The L-Word

The continuing drama featuring lesbian characters enters its third season on this four-disc collection featuring all 12 episodes. Showtime allows the filmmakers and actors to treat the subject matter with honesty, tenderness, thoughtfulness and frankness. Unlike the films on late- night cable, The L-Word never treats its characters as objects of titillation. With a cast led by Mia Kirshner as a writer living with her boyfriend in Los Angeles who becomes bi-curious, Jennifer Beals and Laurel Hollomon as women looking to start a family, and Karina Lombard as the owner of the local coffeehouse, The L-Word is entertaining and informative. Documentaries and featurettes complete the collection. (Showtime Entertainment)


Empty your bladder before watching this techno-thriller. When one of the group commits suicide, a man’s friends learn he has unlocked a signal allowing the dead to cross over. As the signal grows, they attempt to stop the invasion, literally turning the planet into a ghost town. Unlike the dozens of teen/video-game thrillers, Pulse deals with what happens when the technology we create to make our lives easier creates its own technology, and then uses that knowledge to control us. Unrated DVD is positively creepy and scares up additional and deleted scenes, featurettes, commentaries and trailer. (Weinstein/Genius)



Superman Returns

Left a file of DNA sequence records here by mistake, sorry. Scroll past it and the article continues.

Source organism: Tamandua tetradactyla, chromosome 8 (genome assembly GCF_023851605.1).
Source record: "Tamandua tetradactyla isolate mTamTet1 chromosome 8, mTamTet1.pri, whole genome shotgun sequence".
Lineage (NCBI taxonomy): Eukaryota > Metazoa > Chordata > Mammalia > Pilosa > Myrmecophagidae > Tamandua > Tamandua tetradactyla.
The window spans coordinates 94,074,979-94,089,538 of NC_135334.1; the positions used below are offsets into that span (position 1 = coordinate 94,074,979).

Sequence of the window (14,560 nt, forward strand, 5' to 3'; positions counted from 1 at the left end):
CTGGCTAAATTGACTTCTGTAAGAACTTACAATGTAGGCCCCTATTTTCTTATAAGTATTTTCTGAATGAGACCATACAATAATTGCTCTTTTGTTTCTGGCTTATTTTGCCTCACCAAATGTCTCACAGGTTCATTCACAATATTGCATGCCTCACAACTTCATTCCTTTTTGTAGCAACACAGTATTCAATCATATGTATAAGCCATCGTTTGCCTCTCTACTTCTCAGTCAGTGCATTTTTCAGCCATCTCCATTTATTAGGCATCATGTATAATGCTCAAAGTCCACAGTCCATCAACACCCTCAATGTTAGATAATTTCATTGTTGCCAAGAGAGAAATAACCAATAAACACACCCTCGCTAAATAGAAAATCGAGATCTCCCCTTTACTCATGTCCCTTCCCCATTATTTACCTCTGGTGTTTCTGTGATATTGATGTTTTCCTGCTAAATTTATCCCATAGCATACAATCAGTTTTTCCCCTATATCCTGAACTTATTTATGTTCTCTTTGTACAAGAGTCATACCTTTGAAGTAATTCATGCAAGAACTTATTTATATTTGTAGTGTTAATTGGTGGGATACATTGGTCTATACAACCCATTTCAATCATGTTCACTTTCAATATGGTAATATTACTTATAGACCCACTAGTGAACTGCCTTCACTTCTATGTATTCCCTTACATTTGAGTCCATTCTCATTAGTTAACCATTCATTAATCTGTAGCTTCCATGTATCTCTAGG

After a five-year absence, the man of steel (Brandon Routh) returns to Earth to discover how much the planet has changed. Lois Lane (Kate Bosworth) is married and has a son, chaos literally rains from the skies, and old nemesis Lex Luthor (Kevin Spacey) is up to his old tricks, using kryptonite and science to create a new land mass. Director Bryan Sin-ger (The X-Men) infuses the film with dazzling action, human emotion, spectacular imagery and respect for what has come before. Two-disc DVD flies high with explosive extras, including in-depth documentaries, featurettes, additional scenes and a look at resurrecting Marlon Brando from the dead. (Warner Home Entertainment)


Woody Allen’s latest is a small comedy with a big heart. Allen’s muse, Scarlett Johansson, stars as Sondra Pransky, an American journalism student studying in London who stumbles across a major scoop: a handsome aristocrat (Hugh Jackman) may be the notorious Tarot Card Killer. Her only clue is the spirit of a dead reporter (Ian Mc-Shane), who died before he could solve the case and plans to use Sondra as his human proxy. Woody Allen is hilarious as an aging magician caught in the middle. Light, breezy, filled with funny one-liners and observations. (Universal Studios Home Entertainment)